If you click on this link, you can watch and listen to a video of a Superb Lyrebird imitating a dozen other birds. The video shows the imitated birds when their calls are being vocalised by the lyrebird. When you have finished listening, take a moment to reflect on the experience. Did you enjoy it? Did it have a soothing or calming effect?   

Dr Rachel Buxton from the Department of Biology at Carleton University in Ottawa led a review of experimental studies off the psychological impact of natural sounds. The review found that birdsong reduces stress as well as evoking joy and boosting mood. In combination with other natural sounds, such as the whisper of wind in the trees or the burbling of a creek, it can make a significant impact on mental well-being and even lessen pain. Dr Buxton is not surprised by these findings. “From an evolutionary perspective, humans are hardwired to attend to signals of danger and security. And an environment that is filled with natural sounds feels safe and allows us to let our guard down,” she says.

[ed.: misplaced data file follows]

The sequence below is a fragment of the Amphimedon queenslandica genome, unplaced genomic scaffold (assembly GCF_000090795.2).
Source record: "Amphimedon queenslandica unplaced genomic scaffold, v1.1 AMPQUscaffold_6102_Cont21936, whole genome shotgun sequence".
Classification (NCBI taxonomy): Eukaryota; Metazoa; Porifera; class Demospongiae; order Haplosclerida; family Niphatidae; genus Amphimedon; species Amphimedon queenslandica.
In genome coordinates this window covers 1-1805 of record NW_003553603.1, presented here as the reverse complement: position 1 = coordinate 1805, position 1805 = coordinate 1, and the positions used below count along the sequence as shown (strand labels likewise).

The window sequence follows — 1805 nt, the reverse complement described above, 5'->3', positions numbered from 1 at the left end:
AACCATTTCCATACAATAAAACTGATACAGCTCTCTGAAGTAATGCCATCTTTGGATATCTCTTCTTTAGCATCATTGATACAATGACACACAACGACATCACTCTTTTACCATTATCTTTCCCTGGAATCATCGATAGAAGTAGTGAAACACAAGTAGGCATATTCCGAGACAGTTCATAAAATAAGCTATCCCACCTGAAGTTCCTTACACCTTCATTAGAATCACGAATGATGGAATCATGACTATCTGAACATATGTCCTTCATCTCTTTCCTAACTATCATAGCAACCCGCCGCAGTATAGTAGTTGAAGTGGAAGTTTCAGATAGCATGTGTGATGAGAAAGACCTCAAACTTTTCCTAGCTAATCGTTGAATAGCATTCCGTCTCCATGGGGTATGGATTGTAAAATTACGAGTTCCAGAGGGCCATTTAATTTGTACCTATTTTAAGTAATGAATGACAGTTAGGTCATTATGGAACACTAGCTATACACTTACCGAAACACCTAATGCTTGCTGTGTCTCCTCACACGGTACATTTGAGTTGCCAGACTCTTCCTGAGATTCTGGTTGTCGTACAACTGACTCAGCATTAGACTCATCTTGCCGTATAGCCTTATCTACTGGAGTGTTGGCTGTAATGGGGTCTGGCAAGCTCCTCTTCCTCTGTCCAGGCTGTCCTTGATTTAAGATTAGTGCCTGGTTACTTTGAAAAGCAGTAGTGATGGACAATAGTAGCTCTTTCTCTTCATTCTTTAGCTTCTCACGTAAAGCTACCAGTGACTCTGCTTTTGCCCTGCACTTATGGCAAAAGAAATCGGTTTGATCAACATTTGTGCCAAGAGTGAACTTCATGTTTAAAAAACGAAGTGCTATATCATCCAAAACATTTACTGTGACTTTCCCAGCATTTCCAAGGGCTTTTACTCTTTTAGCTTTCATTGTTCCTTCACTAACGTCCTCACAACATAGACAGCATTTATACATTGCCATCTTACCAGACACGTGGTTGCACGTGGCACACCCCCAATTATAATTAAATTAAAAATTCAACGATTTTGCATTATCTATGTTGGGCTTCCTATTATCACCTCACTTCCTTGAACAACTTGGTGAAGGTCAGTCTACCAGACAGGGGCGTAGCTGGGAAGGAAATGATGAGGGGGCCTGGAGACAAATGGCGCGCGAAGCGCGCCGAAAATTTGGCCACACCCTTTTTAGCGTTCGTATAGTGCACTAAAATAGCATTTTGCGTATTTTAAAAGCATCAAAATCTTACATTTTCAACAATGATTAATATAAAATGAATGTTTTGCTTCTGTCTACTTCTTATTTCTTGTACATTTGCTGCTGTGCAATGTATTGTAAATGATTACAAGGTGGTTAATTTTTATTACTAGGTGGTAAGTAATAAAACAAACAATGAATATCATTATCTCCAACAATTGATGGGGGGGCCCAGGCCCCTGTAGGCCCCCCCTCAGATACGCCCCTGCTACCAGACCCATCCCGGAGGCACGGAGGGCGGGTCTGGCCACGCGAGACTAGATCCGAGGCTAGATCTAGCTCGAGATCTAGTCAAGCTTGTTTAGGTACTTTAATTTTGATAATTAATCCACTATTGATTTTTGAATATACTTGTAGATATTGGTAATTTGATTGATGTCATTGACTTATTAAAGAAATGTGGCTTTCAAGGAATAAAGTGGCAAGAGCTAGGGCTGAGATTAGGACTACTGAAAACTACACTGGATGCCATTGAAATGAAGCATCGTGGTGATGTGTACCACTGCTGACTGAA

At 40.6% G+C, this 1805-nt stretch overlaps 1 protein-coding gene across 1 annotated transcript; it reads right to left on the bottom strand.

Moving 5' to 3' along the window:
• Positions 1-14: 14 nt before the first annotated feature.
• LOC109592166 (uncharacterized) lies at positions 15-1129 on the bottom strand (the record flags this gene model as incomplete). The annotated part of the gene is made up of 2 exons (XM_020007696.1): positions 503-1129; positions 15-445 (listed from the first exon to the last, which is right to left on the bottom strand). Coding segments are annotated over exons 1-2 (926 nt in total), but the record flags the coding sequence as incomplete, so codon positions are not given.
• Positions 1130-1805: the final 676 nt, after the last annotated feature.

But not all birdsong is the same or its impact alike for everyone. According to Dr Eleanor Ratcliffe, an environmental psychologist at the University of Surrey, the effectiveness of birdsong depends on several factors notably the intrinsic properties of the song – such as volume, pitch and melodious structure – and the meaning given to the song by the listener.

Dr Ratcliffe says that people like listening to bird sounds which are quiet, high frequency and melodious. But if bird sounds are loud, non-melodious, harsh and simple, people are more likely to find them unpleasant or even stressful. The harsh ‘cawing’ of a raven or crow, for example, or the screech of a white cockatoo are unlikely to be soothing or calming.

The impact of bird sound is also affected by the personality, background and experience of the person listening to it. Dr Ratcliffe reports, for example, that people with a high appreciation of nature and are more nature connected benefit most from birdsong. My many happy memories of dawn choruses enable me to associate birdsong with pleasure and mental well-being, more so than I otherwise would. And for that, I am very grateful.